Fake login attacks are more of a problem in the academic community than in the corporate community and are very difficult to defend against. If, as a user, you notice you didn't get logged in properly in your first attempt, it would be wise to change your password.

    Examine things you get from "the net"

    Just as the PC world always warns against running binary programs when you don't necessarily trust the source, so the UNIX world should be careful to guard against viruses or trojan horses from outside sources. In the UNIX world, programs are more traditionally distributed in source form, but this doesn't mean that illicit functionality may not be hidden deep in the source code.

    Any programs pulled from "the net" (or anywhere outside the local environment) should be manually examined to make sure they perform no "questionable" functions. Yes, this examination is time-consuming, but it is the only way to guarantee that the program works as advertised.

    The cardinal rule is: never run a program from the net as root until you have made certain that it doesn't do anything unauthorized.

    Don't use the tar as root

    Never read information off tapes from outside sources as root. tar, in particular, will retain all ownerships and modes of files it reads. If someone creates a tape on another system with setuid root files and you read this tape as root, the files that you provide to the user will also be setuid root. Read these files as your own user id and manually change the mode and ownership of any files necessary (after you ascertain the legitimacy of the need).

    Don't use programs as root unless necessary

    You should only su to root to do the commands you need to do as root and then exit the root shell. The more time you spend as the root user, even doing seemingly safe things, the more chance you have of running some program that shouldn't be run. There are other hazards, too: an unexpected bug in a familiar program could wreak havoc if it was able to make its mistakes with full privileges; you might even forget who and where you are and type a command you didn't really mean.

    A Helpful Tool

    One of the most widely-used publicly available programs to help a UNIX system administrator identify and fix security holes is the cops package, written by Dan Farmer. cops is a collection of small, easy-to-understand tools that check for these and other security problems. Even if you don't use the programs as provided, they will be useful learning tools when developing your own security measures.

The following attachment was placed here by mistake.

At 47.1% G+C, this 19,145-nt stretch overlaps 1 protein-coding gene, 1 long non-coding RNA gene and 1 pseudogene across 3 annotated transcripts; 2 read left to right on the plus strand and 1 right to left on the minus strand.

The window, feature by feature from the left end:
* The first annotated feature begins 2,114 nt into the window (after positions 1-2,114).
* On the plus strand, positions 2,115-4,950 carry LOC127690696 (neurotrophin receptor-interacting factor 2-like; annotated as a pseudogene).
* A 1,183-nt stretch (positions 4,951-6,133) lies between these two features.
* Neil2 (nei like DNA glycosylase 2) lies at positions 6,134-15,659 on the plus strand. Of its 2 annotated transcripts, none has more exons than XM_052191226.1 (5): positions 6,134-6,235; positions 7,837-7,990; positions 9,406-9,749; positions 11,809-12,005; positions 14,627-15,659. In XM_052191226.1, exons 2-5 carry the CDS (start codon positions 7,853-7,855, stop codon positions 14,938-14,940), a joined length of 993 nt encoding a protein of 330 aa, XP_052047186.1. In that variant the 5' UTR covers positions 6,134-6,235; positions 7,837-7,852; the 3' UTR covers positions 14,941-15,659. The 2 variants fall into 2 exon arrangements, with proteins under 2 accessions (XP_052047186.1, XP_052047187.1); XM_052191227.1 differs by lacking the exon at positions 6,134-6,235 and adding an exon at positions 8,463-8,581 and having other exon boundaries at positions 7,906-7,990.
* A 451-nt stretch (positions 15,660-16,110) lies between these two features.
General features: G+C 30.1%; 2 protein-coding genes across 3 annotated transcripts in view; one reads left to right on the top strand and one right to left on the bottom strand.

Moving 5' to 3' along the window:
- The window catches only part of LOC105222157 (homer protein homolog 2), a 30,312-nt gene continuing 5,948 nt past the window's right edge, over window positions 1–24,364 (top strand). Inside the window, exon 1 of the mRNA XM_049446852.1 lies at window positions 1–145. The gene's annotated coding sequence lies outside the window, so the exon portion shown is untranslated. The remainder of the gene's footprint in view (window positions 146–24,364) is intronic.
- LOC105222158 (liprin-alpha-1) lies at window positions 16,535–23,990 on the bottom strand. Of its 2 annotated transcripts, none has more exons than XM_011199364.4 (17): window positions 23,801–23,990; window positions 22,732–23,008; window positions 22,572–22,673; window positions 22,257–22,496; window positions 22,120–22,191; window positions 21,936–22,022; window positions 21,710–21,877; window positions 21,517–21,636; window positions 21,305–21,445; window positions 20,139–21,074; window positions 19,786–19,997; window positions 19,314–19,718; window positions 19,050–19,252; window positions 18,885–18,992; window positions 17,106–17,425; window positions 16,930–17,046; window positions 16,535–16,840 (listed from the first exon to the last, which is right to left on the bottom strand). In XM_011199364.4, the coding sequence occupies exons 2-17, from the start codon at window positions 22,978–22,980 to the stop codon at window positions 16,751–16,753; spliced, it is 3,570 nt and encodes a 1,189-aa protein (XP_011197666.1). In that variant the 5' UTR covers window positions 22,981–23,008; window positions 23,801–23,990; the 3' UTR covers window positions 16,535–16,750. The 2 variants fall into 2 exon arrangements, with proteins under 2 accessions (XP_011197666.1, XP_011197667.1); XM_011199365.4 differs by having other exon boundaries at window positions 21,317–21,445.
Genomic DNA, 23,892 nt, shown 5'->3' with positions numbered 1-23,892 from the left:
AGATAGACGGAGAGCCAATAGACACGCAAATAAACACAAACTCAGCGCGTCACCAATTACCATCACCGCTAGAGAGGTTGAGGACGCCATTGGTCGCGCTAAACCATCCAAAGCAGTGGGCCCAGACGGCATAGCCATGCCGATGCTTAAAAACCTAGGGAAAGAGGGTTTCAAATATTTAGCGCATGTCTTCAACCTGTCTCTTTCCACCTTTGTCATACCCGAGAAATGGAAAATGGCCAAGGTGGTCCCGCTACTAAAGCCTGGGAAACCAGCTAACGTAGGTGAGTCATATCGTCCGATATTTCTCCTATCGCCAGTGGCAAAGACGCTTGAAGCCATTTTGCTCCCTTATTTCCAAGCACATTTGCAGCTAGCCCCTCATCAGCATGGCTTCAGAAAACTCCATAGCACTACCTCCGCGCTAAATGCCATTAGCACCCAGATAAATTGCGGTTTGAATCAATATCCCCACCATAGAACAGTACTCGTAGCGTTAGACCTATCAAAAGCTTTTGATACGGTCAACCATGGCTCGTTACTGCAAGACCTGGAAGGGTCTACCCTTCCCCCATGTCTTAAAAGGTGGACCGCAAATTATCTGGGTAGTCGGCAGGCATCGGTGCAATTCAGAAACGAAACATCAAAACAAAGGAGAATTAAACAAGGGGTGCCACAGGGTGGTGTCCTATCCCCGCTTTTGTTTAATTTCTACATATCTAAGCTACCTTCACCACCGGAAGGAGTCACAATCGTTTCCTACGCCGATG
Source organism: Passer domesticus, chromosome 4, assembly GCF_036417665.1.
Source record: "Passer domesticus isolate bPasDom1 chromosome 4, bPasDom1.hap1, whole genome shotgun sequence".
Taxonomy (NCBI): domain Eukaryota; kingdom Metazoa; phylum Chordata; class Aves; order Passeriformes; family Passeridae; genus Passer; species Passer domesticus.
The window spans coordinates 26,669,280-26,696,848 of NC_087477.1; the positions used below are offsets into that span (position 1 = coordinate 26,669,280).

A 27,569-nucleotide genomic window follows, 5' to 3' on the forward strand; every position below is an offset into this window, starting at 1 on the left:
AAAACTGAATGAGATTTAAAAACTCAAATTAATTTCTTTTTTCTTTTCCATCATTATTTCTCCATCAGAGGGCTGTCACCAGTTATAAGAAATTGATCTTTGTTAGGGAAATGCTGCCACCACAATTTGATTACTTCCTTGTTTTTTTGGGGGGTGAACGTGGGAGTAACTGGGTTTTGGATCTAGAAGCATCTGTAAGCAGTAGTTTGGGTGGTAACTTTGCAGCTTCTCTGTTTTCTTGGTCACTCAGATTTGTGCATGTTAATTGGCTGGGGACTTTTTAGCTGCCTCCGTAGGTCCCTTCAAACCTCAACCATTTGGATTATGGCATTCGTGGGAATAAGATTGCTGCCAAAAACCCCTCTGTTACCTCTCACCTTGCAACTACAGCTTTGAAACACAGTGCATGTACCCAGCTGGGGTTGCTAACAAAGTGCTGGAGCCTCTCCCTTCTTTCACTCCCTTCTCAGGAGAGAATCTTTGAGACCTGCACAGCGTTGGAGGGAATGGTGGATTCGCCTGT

cops is available via anonymous FTP from ( or ( In both cases, cops can be found in the pub/cops directory. The latest version (1.04) was also recently posted to the USENET newsgroup alt.sources.

    Where to Read More

    Information about these and other security topics can be found in the following sources.

    Spafford, Gene and Garfinkel, Simson, Practical UNIX Security, O'Reilly and Associates, Inc., 1991. (1-800-338-6887).

    David A. Curry, "Improving The Security Of Your Unix System," SRI International, April 1990.

    This paper is available via anonymous FTP from ( in the doc/security/info directory or from ( in the pub/info directory. In both cases, security-doc.txt.Z is a compressed ASCII text version of the paper and security-doc.tar.Z is a compressed tar file containing the source for the paper as well as a PostScript output file.

    Dennis M. Ritchie, "On the Security of Unix," AT&T Bell Laboratories.

    This paper is shipped with many versions of UNIX documentation now and is also available via anonymous FTP from ( in the doc/obi/BSD/doc/smm/ directory as This is a compressed troff(1) source file and requires troff ms macros.

    Russell L. Brand, "Coping with the Threat of Computer Security Incidents -- A Primer from Prevention through Recovery," December 1990.

    This paper is available via anonymous FTP from ( in the doc/security/info/primer directory. It is also available from ( in the pub/info/primer directory.

    About the Author

    King Ables has been a UNIX user since 1980 and has been managing systems or developing system management and networking tools since 1983. He is currently doing system and network management development for HaL Computer Systems in Austin, TX.